Top golfers sound off on Saudi-backed Super Golf League at Genesis Invitational

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The Genesis Invitational signage at Riviera Country Club on Wednesday. (Jelah Anderson/Medill Reports)

By Lauralys Shallow
Medill Reports

LOS ANGELES — There’s another league emerging in professional golf, and the Super Golf League wants to lure the top players in the world away from the PGA Tour. 

World Golf Hall of Famer Greg Norman is spearheading the Super Golf League through his company LIV Golf Investments, which is backed by Saudi Arabia’s Public Investment Fund, according to Fox Sports. The Super Golf League plans to start in September, according to CBC Sports, and a few of the top-ranked PGA Tour players shared their stance on the league during Genesis Invitational media availability on Tuesday and Wednesday at Riviera Country Club.

Rory McIlroy, ranked fifth in the world, showed his disdain for the Saudi-backed league, describing it as the “not so super league” on Wednesday. 

“I’m so sick of it,” said McIlroy, the current chairman of the PGA Tour’s Players Advisory Council.  

At the moment, no golfer has publicly committed to the Super Golf League, and McIlroy does not think moving away from the PGA Tour is a good idea for younger golfers.

“Certainly for the younger guys, it just seems like a massive risk,” McIlroy said.

McIlroy was not the only golfer who took a skeptical stance on the Super Golf League. The top-ranked golfer in the world, Jon Rahm, expressed his allegiance to the PGA Tour.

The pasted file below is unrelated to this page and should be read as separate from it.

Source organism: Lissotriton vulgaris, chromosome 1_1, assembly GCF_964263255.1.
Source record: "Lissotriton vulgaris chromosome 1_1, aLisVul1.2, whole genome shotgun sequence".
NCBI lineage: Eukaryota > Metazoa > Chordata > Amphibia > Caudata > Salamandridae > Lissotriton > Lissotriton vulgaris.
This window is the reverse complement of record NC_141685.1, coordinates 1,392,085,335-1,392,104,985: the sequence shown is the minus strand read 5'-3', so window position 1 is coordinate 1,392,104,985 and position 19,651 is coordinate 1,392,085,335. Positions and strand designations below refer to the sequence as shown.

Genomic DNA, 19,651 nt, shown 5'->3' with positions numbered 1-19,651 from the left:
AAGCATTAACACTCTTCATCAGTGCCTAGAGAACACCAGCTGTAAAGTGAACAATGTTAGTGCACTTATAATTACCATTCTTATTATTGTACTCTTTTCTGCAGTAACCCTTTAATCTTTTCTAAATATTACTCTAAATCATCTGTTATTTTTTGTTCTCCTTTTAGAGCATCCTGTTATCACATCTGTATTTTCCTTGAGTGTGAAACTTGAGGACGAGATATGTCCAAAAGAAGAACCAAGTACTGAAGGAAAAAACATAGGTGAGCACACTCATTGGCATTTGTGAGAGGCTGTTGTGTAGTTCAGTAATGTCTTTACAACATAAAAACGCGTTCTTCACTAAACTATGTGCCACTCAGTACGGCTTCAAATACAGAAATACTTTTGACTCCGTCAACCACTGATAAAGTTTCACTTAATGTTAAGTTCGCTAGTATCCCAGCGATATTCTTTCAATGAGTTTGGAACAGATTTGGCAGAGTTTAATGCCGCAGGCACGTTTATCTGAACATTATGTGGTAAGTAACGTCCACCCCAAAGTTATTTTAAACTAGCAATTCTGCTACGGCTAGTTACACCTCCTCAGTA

“I take this time to say that this is my official, my one and only time I’ll talk about this where I am officially declaring, let’s say, my affiliation to the PGA Tour,” Rahm said. “There has been a lot of talk and speculation on the Saudi league. It’s just not something I believe is the best for me and my future in golf, and I think the best legacy I can accomplish will be with the PGA Tour.”

The biggest draw for the players to join the Super Golf League is the financial compensation. According to The Telegraph, Dustin Johnson, Brooks Koepka and Bryson DeChambeau were offered $30 million to $50 million. But the money does not appeal to Rahm.

“I’ve said it many times in press conferences before: I don’t do this for the money, which to me is the only appeal to go over there,” Rahm said. “They throw numbers at you, and that’s supposed to impress people. I’m in this game for the love of golf and the love of the game and to become a champion, right? I grew up watching many great players play great events such as this one, and there’s history and legacy to those things. That’s something that has a lot of appeal to me.”

Collin Morikawa, ranked second in the world, said Tuesday that he was offered money from the Super Golf League, but he sees his career on the PGA Tour.

“As it goes to the Saudi stuff, I’m all for the PGA Tour,” Morikawa said. “I’ve been a pro for two and a half years. My entire life I’ve thought about the PGA Tour. I’ve thought about playing against Tiger (Woods), beating his records, whatever, something that might not even be breakable, but I’ve never had another thought of what’s out there. …  Right now, you look at the best players that I see, and they’re all sticking with the PGA Tour, and that’s where I kind of stay and that’s where I belong. I’m very happy to be here.”

As the Super Golf League attempts to poach golfers away from the PGA Tour, three of the top five players in the world made it clear that they are in favor of staying.

Lauralys Shallow is a media innovation and content strategy graduate student at Medill. You can follow her on Twitter at @ShallowLauralys.